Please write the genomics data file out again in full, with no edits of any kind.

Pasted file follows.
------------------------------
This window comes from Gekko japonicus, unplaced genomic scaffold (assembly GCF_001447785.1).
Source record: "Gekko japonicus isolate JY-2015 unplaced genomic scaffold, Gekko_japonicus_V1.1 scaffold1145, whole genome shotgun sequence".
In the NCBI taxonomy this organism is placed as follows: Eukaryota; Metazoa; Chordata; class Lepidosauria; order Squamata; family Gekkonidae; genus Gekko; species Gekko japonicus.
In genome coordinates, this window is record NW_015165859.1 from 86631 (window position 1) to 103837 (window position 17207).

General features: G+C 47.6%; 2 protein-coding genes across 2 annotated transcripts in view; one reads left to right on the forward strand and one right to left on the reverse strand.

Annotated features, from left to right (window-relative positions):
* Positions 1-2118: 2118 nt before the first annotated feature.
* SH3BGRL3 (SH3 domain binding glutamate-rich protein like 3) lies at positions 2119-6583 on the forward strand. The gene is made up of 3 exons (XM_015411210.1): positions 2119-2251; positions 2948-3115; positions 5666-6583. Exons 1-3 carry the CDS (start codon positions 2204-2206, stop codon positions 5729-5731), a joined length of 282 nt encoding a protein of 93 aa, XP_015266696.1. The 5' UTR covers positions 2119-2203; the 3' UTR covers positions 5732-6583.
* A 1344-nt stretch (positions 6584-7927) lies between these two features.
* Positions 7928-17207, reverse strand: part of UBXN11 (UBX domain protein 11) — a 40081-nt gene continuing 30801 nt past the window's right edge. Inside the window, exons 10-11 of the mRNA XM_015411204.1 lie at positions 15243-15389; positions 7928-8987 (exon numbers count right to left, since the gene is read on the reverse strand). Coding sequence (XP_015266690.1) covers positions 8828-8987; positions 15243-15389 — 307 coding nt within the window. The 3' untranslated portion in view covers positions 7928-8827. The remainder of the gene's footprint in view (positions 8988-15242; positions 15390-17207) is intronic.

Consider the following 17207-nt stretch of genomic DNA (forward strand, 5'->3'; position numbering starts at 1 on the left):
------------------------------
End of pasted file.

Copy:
This window comes from Gekko japonicus, unplaced genomic scaffold (assembly GCF_001447785.1).
Source record: "Gekko japonicus isolate JY-2015 unplaced genomic scaffold, Gekko_japonicus_V1.1 scaffold1145, whole genome shotgun sequence".
In the NCBI taxonomy this organism is placed as follows: Eukaryota; Metazoa; Chordata; class Lepidosauria; order Squamata; family Gekkonidae; genus Gekko; species Gekko japonicus.
In genome coordinates, this window is record NW_015165859.1 from 86631 (window position 1) to 103837 (window position 17207).

General features: G+C 47.6%; 2 protein-coding genes across 2 annotated transcripts in view; one reads left to right on the forward strand and one right to left on the reverse strand.

Annotated features, from left to right (window-relative positions):
* Positions 1-2118: 2118 nt before the first annotated feature.
* SH3BGRL3 (SH3 domain binding glutamate-rich protein like 3) lies at positions 2119-6583 on the forward strand. The gene is made up of 3 exons (XM_015411210.1): positions 2119-2251; positions 2948-3115; positions 5666-6583. Exons 1-3 carry the CDS (start codon positions 2204-2206, stop codon positions 5729-5731), a joined length of 282 nt encoding a protein of 93 aa, XP_015266696.1. The 5' UTR covers positions 2119-2203; the 3' UTR covers positions 5732-6583.
* A 1344-nt stretch (positions 6584-7927) lies between these two features.
* Positions 7928-17207, reverse strand: part of UBXN11 (UBX domain protein 11) — a 40081-nt gene continuing 30801 nt past the window's right edge. Inside the window, exons 10-11 of the mRNA XM_015411204.1 lie at positions 15243-15389; positions 7928-8987 (exon numbers count right to left, since the gene is read on the reverse strand). Coding sequence (XP_015266690.1) covers positions 8828-8987; positions 15243-15389 — 307 coding nt within the window. The 3' untranslated portion in view covers positions 7928-8827. The remainder of the gene's footprint in view (positions 8988-15242; positions 15390-17207) is intronic.

Consider the following 17207-nt stretch of genomic DNA (forward strand, 5'->3'; position numbering starts at 1 on the left):